Midwest Fights Weeds With Bugs

Biological control takes a food-chain approach to invasive plants
By Nick McMaster,  Newser Staff
Posted Jul 2, 2008 2:20 PM CDT
A man walks past last year's growth of Phragmites, also known as "Giant Reed," in this Sunday, May 13, 2007 file photo, at Maumee Bay State Park in Oregon, Ohio.   (AP Photo/J.D. Pooley, FILE)
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(Newser) – Officials in the Midwest are returning to a tried-and-true technique to fight invasive plants, the Chicago Tribune reports. Biological control uses natural enemies to rein in pests, and importing a tiny brown beetle in the 1990s brought under control a fast-spreading European weed, known as loosestrife, that was terrorizing agriculture. There are other enemies now—but scientists worry the approach could create other problems.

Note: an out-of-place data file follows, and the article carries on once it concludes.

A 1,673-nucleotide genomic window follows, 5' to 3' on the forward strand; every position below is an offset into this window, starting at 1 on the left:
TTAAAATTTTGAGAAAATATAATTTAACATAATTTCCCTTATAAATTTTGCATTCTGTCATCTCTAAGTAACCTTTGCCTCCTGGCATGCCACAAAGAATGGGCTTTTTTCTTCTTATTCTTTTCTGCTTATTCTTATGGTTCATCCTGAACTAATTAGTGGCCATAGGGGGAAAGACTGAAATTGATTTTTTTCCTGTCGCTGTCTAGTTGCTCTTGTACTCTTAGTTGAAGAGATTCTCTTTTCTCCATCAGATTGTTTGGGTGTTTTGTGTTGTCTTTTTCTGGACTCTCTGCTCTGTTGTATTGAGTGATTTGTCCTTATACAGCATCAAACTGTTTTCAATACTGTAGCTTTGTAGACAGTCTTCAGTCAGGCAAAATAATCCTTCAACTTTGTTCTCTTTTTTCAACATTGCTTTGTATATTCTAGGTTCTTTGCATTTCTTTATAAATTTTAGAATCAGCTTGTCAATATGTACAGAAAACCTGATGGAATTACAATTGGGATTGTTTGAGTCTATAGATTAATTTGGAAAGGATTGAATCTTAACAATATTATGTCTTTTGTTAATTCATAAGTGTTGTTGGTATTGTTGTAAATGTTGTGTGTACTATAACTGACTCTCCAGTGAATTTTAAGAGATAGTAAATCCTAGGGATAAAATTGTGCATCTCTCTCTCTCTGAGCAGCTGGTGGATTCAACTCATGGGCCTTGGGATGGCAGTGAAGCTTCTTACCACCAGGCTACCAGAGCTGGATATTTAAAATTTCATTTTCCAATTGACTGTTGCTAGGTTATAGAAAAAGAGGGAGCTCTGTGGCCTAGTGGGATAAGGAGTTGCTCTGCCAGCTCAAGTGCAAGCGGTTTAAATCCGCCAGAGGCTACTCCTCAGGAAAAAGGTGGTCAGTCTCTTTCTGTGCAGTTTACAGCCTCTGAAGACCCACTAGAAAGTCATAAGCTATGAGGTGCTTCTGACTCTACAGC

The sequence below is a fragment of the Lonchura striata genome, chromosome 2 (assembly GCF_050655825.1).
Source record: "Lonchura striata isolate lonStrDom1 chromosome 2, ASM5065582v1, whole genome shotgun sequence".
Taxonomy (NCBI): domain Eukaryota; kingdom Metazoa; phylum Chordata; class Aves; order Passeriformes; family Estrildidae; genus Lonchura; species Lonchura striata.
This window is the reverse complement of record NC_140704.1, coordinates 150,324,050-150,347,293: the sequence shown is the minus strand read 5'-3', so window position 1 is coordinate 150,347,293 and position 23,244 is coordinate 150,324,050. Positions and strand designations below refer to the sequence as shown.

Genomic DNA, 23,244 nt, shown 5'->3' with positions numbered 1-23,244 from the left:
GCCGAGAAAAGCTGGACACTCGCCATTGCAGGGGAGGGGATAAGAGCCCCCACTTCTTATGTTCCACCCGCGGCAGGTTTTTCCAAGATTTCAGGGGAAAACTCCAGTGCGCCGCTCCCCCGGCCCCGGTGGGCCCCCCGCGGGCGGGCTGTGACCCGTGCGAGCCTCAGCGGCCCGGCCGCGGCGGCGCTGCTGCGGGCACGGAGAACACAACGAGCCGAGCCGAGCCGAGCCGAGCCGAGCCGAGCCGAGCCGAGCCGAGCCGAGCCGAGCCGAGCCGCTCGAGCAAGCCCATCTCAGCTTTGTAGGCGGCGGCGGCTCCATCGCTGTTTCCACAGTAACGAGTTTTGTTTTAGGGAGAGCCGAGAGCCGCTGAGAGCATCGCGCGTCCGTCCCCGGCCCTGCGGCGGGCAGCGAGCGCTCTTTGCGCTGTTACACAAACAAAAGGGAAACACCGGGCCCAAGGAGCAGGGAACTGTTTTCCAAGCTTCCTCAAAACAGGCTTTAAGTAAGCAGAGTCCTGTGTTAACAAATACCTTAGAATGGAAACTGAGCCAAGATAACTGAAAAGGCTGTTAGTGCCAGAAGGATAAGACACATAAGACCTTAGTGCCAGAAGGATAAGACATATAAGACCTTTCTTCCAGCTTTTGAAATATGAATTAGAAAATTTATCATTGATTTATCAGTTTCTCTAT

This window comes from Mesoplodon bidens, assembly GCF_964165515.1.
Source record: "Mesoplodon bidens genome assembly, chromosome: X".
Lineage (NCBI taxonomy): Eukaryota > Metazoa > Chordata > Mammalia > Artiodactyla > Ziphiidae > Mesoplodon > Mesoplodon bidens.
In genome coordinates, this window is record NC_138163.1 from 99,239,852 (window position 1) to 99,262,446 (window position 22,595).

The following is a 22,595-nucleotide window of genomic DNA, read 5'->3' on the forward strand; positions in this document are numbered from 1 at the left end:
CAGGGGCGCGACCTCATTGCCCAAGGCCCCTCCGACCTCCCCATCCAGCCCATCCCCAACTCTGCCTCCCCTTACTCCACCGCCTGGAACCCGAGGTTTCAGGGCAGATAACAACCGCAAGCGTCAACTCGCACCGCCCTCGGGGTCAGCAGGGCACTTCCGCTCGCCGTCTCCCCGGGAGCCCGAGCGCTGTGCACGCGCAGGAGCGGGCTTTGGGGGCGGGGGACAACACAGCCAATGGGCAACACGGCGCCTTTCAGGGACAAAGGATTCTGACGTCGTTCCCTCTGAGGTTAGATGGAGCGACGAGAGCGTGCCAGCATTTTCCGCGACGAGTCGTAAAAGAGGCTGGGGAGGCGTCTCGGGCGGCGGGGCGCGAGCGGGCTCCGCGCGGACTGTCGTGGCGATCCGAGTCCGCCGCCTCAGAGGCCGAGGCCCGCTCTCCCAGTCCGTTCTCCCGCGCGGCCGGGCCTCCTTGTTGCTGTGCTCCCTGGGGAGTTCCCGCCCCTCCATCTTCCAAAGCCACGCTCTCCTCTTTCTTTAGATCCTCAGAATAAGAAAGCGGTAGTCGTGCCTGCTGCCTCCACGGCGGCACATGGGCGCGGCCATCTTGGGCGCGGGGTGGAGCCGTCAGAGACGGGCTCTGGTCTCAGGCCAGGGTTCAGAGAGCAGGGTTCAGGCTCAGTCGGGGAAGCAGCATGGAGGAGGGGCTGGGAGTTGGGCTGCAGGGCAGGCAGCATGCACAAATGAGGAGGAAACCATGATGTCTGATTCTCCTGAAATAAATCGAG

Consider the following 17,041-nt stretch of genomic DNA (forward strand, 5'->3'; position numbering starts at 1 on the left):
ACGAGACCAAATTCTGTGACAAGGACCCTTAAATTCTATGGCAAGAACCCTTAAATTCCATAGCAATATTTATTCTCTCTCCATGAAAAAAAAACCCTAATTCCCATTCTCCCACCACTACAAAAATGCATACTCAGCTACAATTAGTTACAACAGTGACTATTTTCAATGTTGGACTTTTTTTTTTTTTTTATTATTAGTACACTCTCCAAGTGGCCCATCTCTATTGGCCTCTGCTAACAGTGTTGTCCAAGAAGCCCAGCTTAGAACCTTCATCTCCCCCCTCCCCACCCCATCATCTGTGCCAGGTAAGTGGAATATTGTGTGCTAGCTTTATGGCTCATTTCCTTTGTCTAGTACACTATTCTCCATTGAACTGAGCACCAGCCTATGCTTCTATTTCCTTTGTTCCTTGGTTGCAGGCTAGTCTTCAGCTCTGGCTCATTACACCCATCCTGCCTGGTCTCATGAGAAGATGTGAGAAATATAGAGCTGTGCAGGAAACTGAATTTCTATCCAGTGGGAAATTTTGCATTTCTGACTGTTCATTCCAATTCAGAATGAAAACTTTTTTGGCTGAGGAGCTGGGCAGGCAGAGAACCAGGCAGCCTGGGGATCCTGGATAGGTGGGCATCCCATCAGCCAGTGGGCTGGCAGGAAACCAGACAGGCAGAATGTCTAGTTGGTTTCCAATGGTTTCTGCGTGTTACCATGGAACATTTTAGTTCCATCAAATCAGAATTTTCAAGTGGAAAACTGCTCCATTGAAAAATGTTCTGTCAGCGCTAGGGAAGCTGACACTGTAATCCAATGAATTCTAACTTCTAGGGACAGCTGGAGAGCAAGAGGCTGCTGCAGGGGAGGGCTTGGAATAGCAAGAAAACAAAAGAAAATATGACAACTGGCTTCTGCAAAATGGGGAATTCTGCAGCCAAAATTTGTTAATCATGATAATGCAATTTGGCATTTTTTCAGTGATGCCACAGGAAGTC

It's possible the insects will find indigenous plants tasty, too, or will lose their appetite for the target species. "There's always that apprehension: Things are great now, but what will things be like in the future?" says an Illinois ecologist. "Will something we bring in now haunt us down the road?"